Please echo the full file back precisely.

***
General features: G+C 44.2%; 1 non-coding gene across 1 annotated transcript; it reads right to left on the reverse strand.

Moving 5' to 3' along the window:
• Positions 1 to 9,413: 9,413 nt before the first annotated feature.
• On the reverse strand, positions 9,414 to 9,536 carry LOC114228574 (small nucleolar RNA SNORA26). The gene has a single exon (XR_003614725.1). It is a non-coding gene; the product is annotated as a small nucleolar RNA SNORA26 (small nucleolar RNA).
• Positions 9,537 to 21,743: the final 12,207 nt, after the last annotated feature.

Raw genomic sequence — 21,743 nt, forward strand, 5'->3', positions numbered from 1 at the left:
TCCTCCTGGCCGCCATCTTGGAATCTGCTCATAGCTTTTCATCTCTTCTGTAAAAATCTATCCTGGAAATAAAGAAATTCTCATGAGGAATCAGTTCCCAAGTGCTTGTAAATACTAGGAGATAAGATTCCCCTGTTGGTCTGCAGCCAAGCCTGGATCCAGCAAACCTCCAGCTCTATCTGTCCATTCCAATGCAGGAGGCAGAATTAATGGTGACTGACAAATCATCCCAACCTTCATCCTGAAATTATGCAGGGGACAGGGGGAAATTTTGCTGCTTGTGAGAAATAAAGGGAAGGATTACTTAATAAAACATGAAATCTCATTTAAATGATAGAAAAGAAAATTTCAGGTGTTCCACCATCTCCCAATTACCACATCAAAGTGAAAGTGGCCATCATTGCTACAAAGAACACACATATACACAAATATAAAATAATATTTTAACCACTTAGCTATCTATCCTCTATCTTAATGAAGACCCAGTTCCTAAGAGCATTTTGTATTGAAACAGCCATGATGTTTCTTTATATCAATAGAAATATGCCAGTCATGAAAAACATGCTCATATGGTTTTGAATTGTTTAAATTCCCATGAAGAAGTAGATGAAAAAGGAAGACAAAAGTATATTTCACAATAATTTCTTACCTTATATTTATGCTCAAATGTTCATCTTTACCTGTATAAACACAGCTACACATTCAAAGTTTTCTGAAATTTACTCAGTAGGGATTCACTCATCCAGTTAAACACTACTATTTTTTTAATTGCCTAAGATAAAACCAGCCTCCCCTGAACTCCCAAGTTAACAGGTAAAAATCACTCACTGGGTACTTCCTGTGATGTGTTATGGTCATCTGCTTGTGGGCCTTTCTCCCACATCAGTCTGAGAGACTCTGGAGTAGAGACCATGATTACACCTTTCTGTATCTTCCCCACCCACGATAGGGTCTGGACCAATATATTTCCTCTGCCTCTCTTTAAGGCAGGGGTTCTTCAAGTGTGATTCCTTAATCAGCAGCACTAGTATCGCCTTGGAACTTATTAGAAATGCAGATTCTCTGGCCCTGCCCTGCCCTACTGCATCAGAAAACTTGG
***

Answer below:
General features: G+C 44.2%; 1 non-coding gene across 1 annotated transcript; it reads right to left on the reverse strand.

Moving 5' to 3' along the window:
• Positions 1 to 9,413: 9,413 nt before the first annotated feature.
• On the reverse strand, positions 9,414 to 9,536 carry LOC114228574 (small nucleolar RNA SNORA26). The gene has a single exon (XR_003614725.1). It is a non-coding gene; the product is annotated as a small nucleolar RNA SNORA26 (small nucleolar RNA).
• Positions 9,537 to 21,743: the final 12,207 nt, after the last annotated feature.

Raw genomic sequence — 21,743 nt, forward strand, 5'->3', positions numbered from 1 at the left:
TCCTCCTGGCCGCCATCTTGGAATCTGCTCATAGCTTTTCATCTCTTCTGTAAAAATCTATCCTGGAAATAAAGAAATTCTCATGAGGAATCAGTTCCCAAGTGCTTGTAAATACTAGGAGATAAGATTCCCCTGTTGGTCTGCAGCCAAGCCTGGATCCAGCAAACCTCCAGCTCTATCTGTCCATTCCAATGCAGGAGGCAGAATTAATGGTGACTGACAAATCATCCCAACCTTCATCCTGAAATTATGCAGGGGACAGGGGGAAATTTTGCTGCTTGTGAGAAATAAAGGGAAGGATTACTTAATAAAACATGAAATCTCATTTAAATGATAGAAAAGAAAATTTCAGGTGTTCCACCATCTCCCAATTACCACATCAAAGTGAAAGTGGCCATCATTGCTACAAAGAACACACATATACACAAATATAAAATAATATTTTAACCACTTAGCTATCTATCCTCTATCTTAATGAAGACCCAGTTCCTAAGAGCATTTTGTATTGAAACAGCCATGATGTTTCTTTATATCAATAGAAATATGCCAGTCATGAAAAACATGCTCATATGGTTTTGAATTGTTTAAATTCCCATGAAGAAGTAGATGAAAAAGGAAGACAAAAGTATATTTCACAATAATTTCTTACCTTATATTTATGCTCAAATGTTCATCTTTACCTGTATAAACACAGCTACACATTCAAAGTTTTCTGAAATTTACTCAGTAGGGATTCACTCATCCAGTTAAACACTACTATTTTTTTAATTGCCTAAGATAAAACCAGCCTCCCCTGAACTCCCAAGTTAACAGGTAAAAATCACTCACTGGGTACTTCCTGTGATGTGTTATGGTCATCTGCTTGTGGGCCTTTCTCCCACATCAGTCTGAGAGACTCTGGAGTAGAGACCATGATTACACCTTTCTGTATCTTCCCCACCCACGATAGGGTCTGGACCAATATATTTCCTCTGCCTCTCTTTAAGGCAGGGGTTCTTCAAGTGTGATTCCTTAATCAGCAGCACTAGTATCGCCTTGGAACTTATTAGAAATGCAGATTCTCTGGCCCTGCCCTGCCCTACTGCATCAGAAAACTTGG